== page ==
Wednesday, June 29, 2011

Too Subtle? Too Obvious?

At our critique session yesterday, some of us discussed our tendency toward minimalist writing—putting far less on the page than we know about our characters, settings, or story situations.

“I know the backstory,” one writer commented. “I’m completely comfortable with what my characters are doing and saying, because I know everything that’s motivating them. I know the whole situation. It’s perfectly clear—in my mind.”

But will it be clear to the reader who does not have access to the writer’s inside information? Ah, there’s the question.

The discussion reminded me of the diametrically opposed advice I read in Noah Lukeman’s excellent book, The First Five Pages (which covers way more than its title might suggest); and Jack M. Bickham’s practical how-to, The 38 Most Common Fiction Writing Mistakes (And How to Avoid Them).

The Case for Subtlety

Says Lukeman:
            “[I]f we were to stop and ask what best signals the proficient writer, the answer would be subtlety. … A writer who is subtle … can hint, foreshadow ever so slightly, set things up hundreds of pages in advance. He will often leave things unsaid, may even employ a bit of confusion, and often allow you to come to your own conclusions.
            “The main lesson the unsubtle writer must learn is that less is always more. These writers will often argue to their deathbeds that such and such information absolutely need be included; they will say, Think of the consequences if the reader doesn’t know such and such. But they never stop to consider the other consequence, the consequence of the reader knowing too much …
            “Achieving subtlety is all about gaining confidence, not only in yourself but in the reader. … Picture the reader as brilliant, perceptive, having a photographic memory, taking everything in the first time he reads it, able to grasp ideas before you even begin to say them, able to see where things are leading before you begin to lay them out.
            “Look back over your manuscript and ask yourself if you spell anything out, if you are too blatant. If so, cut and replace with something more low key.
            “It can take time to become proficient in detecting and cutting your own excess, and even the most proficient will not be able to catch it all. You will need an astute outside reader to point out what’s overdone, what’s extraneous.”
Which is why a good critique group is a pearl without price. Critique partners who are watching for overly obvious writing can point out redundancies—passages the writer might view as necessary, but which are, in fact, repetitious or superfluous.

The Case for Being Obvious

Now, listen to Bickham saying: “Don’t worry about being obvious.”
            “Every time you try to be subtle, you run the risk of losing your reader’s understanding.
            “[D]on’t make the mistake of trying to be subtle about what plot happenings mean … Readers confuse easily. If you have any doubt that the reader will understand the meaning of what someone in the story says or does, you must work in at once some method of pointing out what you may think is obvious.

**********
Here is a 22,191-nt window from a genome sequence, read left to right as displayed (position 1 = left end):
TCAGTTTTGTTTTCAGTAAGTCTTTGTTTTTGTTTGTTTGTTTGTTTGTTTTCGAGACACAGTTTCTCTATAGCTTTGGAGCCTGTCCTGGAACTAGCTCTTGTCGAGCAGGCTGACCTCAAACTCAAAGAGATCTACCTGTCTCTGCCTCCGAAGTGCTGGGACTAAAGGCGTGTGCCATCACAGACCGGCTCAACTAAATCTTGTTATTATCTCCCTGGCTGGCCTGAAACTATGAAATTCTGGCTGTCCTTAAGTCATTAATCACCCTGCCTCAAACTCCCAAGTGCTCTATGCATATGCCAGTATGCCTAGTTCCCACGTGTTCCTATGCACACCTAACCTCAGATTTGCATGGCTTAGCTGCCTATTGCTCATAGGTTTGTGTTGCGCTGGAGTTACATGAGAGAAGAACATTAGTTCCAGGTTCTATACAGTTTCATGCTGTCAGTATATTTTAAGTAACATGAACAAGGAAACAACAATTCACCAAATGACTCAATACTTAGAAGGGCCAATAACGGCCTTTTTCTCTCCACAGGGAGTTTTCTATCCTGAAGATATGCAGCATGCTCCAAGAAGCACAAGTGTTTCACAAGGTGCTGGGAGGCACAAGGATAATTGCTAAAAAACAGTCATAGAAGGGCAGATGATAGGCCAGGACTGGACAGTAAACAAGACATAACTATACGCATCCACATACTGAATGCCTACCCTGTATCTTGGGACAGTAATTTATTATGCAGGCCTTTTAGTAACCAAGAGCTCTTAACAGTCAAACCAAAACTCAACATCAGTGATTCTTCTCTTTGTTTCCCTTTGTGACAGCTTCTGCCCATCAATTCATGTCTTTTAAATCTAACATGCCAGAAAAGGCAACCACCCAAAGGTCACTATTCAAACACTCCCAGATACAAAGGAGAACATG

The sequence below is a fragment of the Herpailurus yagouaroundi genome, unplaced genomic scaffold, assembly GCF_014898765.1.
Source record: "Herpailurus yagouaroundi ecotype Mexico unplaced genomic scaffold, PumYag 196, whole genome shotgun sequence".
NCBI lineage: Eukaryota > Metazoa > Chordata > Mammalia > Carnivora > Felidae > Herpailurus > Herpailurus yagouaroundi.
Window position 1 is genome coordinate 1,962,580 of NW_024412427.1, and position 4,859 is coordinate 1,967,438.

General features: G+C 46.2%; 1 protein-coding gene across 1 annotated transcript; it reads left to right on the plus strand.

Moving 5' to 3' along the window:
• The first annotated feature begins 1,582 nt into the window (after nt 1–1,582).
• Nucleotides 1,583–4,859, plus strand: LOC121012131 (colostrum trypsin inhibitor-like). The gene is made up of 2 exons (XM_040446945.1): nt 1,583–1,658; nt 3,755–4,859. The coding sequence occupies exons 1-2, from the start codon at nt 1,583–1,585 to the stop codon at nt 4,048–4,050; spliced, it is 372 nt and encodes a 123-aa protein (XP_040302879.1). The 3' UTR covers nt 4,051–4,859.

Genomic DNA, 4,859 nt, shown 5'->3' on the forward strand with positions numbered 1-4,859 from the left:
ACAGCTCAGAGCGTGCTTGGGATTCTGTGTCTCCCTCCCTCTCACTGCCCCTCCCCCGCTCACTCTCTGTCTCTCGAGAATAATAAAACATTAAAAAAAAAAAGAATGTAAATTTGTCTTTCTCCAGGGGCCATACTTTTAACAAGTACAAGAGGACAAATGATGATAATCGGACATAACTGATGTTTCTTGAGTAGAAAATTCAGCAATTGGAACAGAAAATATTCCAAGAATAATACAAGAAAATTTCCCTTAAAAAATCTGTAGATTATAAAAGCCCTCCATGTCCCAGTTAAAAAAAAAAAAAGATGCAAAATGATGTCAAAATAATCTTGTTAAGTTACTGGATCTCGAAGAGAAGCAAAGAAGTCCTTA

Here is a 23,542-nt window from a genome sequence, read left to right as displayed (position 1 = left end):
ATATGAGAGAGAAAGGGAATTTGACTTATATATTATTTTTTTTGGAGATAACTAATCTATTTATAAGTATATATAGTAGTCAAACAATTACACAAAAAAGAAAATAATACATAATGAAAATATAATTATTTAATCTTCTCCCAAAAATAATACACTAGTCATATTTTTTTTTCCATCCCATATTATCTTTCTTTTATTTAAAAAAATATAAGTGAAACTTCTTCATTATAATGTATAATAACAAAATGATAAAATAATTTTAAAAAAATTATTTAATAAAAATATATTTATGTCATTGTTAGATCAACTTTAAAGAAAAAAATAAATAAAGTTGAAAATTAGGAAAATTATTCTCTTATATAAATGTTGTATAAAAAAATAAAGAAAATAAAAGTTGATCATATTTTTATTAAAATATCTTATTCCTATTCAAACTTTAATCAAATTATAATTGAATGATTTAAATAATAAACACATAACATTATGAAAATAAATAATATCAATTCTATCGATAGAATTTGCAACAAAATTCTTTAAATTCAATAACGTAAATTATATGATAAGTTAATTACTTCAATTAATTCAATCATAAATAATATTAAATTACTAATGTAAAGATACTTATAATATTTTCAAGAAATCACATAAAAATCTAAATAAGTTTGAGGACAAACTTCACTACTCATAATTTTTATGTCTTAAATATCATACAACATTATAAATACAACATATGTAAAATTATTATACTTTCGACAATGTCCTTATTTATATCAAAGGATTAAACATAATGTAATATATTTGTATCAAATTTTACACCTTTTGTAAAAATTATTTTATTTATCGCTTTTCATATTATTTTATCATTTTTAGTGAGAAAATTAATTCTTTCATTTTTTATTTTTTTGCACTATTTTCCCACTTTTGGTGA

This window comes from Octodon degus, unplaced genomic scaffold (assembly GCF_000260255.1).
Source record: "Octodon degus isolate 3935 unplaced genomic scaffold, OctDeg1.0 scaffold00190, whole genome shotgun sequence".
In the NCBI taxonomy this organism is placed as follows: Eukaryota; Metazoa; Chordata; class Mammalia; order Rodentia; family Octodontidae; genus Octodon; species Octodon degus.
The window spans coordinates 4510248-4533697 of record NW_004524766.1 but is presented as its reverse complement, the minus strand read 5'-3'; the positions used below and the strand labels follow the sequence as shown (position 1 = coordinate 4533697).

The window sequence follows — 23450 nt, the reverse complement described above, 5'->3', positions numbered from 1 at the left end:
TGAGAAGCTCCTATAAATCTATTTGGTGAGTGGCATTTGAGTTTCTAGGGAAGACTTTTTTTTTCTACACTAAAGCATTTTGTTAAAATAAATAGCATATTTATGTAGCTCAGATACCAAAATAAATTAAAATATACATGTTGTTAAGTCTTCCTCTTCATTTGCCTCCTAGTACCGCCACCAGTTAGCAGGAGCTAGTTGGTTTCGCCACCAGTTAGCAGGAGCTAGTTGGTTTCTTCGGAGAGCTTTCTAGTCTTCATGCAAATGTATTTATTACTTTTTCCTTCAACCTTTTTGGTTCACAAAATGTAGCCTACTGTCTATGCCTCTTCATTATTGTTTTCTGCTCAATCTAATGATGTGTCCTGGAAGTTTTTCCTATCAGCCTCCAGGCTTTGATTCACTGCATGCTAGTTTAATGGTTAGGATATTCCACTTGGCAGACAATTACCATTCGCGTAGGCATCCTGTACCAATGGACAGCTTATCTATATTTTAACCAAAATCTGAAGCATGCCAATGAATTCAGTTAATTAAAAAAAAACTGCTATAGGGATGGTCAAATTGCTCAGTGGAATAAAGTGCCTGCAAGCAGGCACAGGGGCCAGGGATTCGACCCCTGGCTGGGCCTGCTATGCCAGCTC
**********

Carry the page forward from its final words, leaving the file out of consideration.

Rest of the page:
“Your reader is going to be careless, lazy, in a hurry, distracted and none too patient when she reads your copy. She isn’t going to get anything you don’t put down there pretty clearly.
            “[W]hat seems obvious to the writer may be obscure as hell to the poor reader. And you’re writing for the reader, not for yourself. Aren’t you?”
Who's Your Audience?

That last bit is the crux of the matter: Who are you writing for?

If you’re writing for someone like Noah Lukeman (a literary agent whose clients include Pulitzer Prize nominees, Pushcart Prize recipients, and American Book Award winners), then you’d best be a master of subtlety.

But if you’re writing for fidgety young readers or distracted readers (folks who grab paperbacks off the racks at grocery stores or airport gift shops), you’re likely to confuse—and lose—them if you’re even slightly subtle. Bickham says: “Make the point obvious!”

Once a writer has mostly mastered the fundamentals of her craft, her next big challenge, on her way to becoming a truly proficient writer, is to identify—and walk—the fine line between telling too much and telling too little.

In my WATERSPELL trilogy, I’ve labored mightily to find, and follow, that line. My critique partners have been immensely helpful—invaluable—in pointing out places where I’ve repeated myself, where I’ve told them things they already know, where I’ve beat them about the head and shoulders with obvious information.

They’ve also caught me when I’ve been too subtle, when I’ve failed to give them necessary information: when I’ve expected them to read my mind.

I know every detail about my fantasy world and the people who populate it. The trick is to decide—with the help of my excellent critique partners—which of those details must be committed to paper, and which of them are nuances that are best left to the reader’s imagination.
“Language is not an algebra and … there is no single right answer to any given predicament with words.” —Jacques Barzun

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